Despite declining mortality rates, breast cancer ranks second among cancer-related deaths of women. Neoadjuvant chemotherapy is increasingly used to "shrink" tumors prior to surgery and enable breast conservative approaches;however, long-term survival remains poor, in part due to limited efficacy of cytotoxic drugs that fail to completely eliminate metastatic cells. Thus, these patients have an unmet medical need since there is no known effective therapy that improves outcome. While breast cancer has not historically been linked to underlying inflammation or infection, it exhibits tumor-associated inflammation marked by infiltration of leukocytes into developing tumors where increases in some immune cell subsets in neoplastic stroma parallels disease progression. In the majority of cases however, the natural immunity to cancer that is present is not protective, but instead fosters disease progression. Studies in transgenic mouse models of mammary carcinogenesis have revealed that tumor-associated macrophages (TAMs) promote tumor growth and enhance pulmonary metastasis by high-level expression of epidermal growth factor (EGF) and activation of EGF-regulated signaling in mammary epithelial cells (MECs) critical for invasive tumor growth and metastatic dissemination. We recently reported that interleukin (IL)-4-expressing TH2 CD4+ T cells promote invasion and metastasis of mammary adenocarcinomas by directly regulating TAM phenotype, bioeffector function and EGF expression, that in turn regulate invasive tumor growth, presence of circulating tumor cells (CTCs) and metastasis. These data correlate with clinical findings revealing that breast cancers evade anti-tumor immunity by inflammatory TH2 and regulatory T (Treg) cell responses. Based on these data, we investigated whether blockade of IL4 signaling and neutralization of TH2 immunity altered efficacy of cytotoxic therapy. We found that Paclitaxel-treated tumor-bearing PyMT transgenic mice deficient for IL4 receptor alpha (PyMT/IL4R1) exhibited increased latency to endpoint (primary tumor size) accompanied by increased presence of CD8+ lymphocytes in tumors. Based on these exciting findings and compelling clinical data, the goal of our studies is to assess the hypothesis that an IL4/13-regulated axis functionally regulates pro-tumor immunity in breast cancers and thereby fosters cancer cell escape from protective anti-tumor immune programs. To evaluate this hypothesis, we will block the activities of the type II cytokines IL4 and IL13 and their type I and II receptors and determine which component of the IL4/IL13-axis represents the best candidate for anti-cancer therapy. Blockade of candidates will be complemented by evaluating anti-tumor immune responses to standard of care cytotoxic therapies, alone or in combination with targeted blockade of EGF receptor (EGFR) or colony stimulating factor (CSF)-1 receptor (CSF1R) kinases. These studies will reveal therapeutic strategies to neutralize tumor-promoting TH2-type signaling in breast cancers, that when combined with cytotoxic- or targeted therapy, engender productive cytotoxic responses and durable tumor regression.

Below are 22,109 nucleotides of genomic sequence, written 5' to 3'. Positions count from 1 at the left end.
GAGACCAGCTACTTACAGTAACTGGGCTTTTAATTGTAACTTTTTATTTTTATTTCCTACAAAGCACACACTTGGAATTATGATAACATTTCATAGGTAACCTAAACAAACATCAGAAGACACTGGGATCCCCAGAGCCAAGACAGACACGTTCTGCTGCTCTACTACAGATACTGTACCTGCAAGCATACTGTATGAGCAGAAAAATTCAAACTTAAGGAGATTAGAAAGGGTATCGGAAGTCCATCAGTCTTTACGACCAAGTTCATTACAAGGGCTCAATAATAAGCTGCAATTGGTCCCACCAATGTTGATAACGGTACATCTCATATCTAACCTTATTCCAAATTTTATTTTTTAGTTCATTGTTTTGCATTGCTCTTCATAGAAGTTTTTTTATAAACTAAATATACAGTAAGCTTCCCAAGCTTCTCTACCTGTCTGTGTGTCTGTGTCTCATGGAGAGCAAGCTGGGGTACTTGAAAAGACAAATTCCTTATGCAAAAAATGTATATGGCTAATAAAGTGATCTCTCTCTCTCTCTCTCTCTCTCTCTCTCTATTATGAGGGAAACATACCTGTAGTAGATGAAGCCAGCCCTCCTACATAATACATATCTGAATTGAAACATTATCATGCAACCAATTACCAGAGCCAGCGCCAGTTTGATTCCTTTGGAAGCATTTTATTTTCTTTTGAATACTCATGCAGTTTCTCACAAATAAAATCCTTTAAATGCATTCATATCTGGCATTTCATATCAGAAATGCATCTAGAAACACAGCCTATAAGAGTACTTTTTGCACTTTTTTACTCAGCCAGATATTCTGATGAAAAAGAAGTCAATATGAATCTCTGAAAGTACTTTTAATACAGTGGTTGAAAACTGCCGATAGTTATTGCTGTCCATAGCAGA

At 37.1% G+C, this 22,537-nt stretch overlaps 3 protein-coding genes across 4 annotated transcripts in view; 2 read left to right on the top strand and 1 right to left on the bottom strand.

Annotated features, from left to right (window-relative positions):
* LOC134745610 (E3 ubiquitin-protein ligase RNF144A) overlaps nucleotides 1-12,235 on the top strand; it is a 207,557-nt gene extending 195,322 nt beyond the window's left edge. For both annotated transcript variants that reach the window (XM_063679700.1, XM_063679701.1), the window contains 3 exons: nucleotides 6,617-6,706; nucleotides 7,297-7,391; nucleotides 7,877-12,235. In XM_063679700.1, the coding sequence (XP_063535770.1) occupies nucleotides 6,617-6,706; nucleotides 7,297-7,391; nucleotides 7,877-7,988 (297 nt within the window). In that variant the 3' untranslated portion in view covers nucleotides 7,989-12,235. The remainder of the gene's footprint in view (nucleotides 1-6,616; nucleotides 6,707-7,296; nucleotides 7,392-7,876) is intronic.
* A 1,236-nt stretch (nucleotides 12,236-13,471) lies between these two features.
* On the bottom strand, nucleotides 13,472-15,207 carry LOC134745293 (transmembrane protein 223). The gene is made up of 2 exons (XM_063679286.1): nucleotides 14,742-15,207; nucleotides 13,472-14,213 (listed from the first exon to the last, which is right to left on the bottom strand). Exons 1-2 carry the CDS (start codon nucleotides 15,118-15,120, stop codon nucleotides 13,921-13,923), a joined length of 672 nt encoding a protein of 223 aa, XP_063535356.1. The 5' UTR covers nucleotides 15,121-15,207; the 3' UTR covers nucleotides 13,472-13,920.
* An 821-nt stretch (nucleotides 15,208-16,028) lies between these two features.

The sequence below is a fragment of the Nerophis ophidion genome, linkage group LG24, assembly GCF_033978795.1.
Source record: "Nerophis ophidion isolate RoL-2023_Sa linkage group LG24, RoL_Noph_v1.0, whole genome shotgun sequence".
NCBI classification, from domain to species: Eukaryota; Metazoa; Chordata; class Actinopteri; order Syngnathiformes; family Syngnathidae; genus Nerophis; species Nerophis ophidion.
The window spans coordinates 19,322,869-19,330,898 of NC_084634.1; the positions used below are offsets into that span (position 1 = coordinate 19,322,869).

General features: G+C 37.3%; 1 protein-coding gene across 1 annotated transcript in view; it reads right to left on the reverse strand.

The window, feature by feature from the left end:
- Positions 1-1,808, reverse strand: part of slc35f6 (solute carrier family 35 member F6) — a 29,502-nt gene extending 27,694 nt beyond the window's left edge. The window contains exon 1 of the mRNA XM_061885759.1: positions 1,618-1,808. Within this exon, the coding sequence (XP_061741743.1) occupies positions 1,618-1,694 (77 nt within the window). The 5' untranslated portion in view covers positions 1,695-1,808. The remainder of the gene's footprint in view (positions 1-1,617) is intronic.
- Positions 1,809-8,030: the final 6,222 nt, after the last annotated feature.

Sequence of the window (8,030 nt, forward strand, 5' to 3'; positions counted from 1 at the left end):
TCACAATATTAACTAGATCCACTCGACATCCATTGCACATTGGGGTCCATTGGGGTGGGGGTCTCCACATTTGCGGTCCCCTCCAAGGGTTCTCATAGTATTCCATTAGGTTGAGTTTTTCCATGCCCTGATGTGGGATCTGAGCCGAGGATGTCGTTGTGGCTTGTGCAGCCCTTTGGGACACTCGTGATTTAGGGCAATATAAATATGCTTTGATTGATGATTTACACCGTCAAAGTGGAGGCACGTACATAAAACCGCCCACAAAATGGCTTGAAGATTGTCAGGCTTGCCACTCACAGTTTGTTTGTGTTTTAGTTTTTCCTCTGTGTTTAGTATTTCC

The major goal of our project is to assess the hypothesis that an IL4/13-regulated axis functionally regulates pro-tumor immunity in breast cancers and thereby fosters cancer cell escape from protective anti-tumor immune programs. Our studies are designed to reveal therapeutic strategies to neutralize tumor-promoting TH2-type signaling in breast cancers, that when combined with cytotoxic- or targeted therapy, engender productive cytotoxic responses and durable tumor regression.
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